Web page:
This notebook is a copy of https://nbviewer.jupyter.org/github/norvig/pytudes/blob/master/ipynb/ElementSpelling.ipynb by Peter Norvig. I am only rerunning it, not making any changes this time, since my main purpose here and now is to test the Deepnote integration workflows, as suggested by the Deepnote links in the README file of his repo.
Here's a problem:
Given a word, decide if it can be spelled using only the symbols in the periodic table of elements. For example, the word "bananas" can be spelled with "BaNaNaS" (Barium-Sodium-Sodium-Sulfur). Note that there can be multiple possible spellings for a word—"coin" could be "CoIn" (Cobalt-Indium) or "COIN" (Carbon-Oxygen-Iodine-Nitrogen).
Here is a sketch of a recursive algorithm to solve the problem. A word is spellable if any of the following are true:
- The word is the empty word.
- The first 2 letters of the word (capitalized) form an element symbol, and the rest of the word is spellable.
- The first 1 letter of the word (capitalized) forms an element symbol, and the rest of the word is spellable.
The input to
spellable should be a string and the output is a boolean. Here is the code:
I felt a bit bad about repeating a line of code above—violating DRY—but using a subfunction or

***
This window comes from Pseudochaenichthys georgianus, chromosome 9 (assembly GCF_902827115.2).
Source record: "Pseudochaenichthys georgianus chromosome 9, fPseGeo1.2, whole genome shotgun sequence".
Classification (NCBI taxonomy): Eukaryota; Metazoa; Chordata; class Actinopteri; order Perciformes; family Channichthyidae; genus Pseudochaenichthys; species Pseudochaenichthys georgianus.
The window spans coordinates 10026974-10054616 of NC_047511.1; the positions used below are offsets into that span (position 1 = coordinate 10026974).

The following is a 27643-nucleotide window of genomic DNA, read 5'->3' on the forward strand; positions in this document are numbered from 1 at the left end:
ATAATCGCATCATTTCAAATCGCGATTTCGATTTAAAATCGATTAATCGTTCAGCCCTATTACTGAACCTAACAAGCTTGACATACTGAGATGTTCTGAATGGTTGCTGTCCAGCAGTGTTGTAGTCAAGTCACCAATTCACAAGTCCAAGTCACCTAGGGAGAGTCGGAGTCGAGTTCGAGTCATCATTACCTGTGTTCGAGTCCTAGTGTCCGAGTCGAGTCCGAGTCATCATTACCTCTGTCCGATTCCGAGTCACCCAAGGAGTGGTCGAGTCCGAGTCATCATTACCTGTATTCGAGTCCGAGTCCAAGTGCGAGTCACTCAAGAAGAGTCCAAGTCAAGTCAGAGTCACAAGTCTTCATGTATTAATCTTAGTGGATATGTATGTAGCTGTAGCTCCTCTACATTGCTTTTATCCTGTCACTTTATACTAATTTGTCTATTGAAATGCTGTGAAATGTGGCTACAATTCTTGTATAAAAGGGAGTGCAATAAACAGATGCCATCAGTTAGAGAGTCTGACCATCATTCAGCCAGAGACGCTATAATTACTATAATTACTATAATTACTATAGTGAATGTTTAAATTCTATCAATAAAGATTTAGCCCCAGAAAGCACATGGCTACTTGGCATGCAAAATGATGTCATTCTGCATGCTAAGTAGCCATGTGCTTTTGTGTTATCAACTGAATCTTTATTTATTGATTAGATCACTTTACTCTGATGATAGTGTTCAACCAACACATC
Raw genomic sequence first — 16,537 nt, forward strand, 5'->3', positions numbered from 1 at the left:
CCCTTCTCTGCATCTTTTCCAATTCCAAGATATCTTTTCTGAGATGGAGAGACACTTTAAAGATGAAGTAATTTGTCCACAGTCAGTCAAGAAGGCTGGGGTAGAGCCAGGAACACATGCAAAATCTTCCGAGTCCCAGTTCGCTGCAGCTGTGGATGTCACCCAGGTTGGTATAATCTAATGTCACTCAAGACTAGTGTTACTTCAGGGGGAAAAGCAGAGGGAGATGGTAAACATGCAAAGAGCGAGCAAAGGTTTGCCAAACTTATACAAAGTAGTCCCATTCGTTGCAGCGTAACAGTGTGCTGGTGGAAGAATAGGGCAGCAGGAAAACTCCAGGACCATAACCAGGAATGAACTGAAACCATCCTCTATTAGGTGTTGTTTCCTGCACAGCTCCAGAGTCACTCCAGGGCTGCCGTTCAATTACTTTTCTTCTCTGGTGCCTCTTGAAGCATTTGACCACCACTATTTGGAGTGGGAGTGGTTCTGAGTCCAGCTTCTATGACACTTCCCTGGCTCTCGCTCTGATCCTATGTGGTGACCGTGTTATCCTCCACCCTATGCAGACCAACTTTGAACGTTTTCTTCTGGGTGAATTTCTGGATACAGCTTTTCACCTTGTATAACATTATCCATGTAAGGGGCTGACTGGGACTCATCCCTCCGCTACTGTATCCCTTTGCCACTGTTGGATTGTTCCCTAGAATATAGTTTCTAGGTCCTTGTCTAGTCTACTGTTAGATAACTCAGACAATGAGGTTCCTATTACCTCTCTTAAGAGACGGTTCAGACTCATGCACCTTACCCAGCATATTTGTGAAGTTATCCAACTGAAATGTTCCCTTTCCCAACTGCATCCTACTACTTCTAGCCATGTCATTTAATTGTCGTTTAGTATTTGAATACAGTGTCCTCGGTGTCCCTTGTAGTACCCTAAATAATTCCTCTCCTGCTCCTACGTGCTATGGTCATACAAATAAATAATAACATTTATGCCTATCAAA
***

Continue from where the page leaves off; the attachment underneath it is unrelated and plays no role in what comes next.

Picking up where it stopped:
any/for would add complexity. Here are the 118 currently defined
symbols. (Note that the symbols are all capitalized, so I capitalize
spellable to make sure they match.)
We can now| test the function (on
That was easy.
But maybe you'd like to see the actual spelling:
'BaNaNaS'. The function
spelling does that. The general idea is the same, except:
- We use the subfunction
first_rest_spellingrather than repeating code.
first_rest_spellingreturn either a string (the spelling) or
Noneif no spelling is possible.
- There might be multiple possible spellings; only one is returned.
- We use
lru_cacheto avoid repeated computation and thereby speed up the function.
Here I define
bad, a list of words that are not spellable, and
good, a list of words that are, and make some assertions:
And here are the actual spellings for the good words: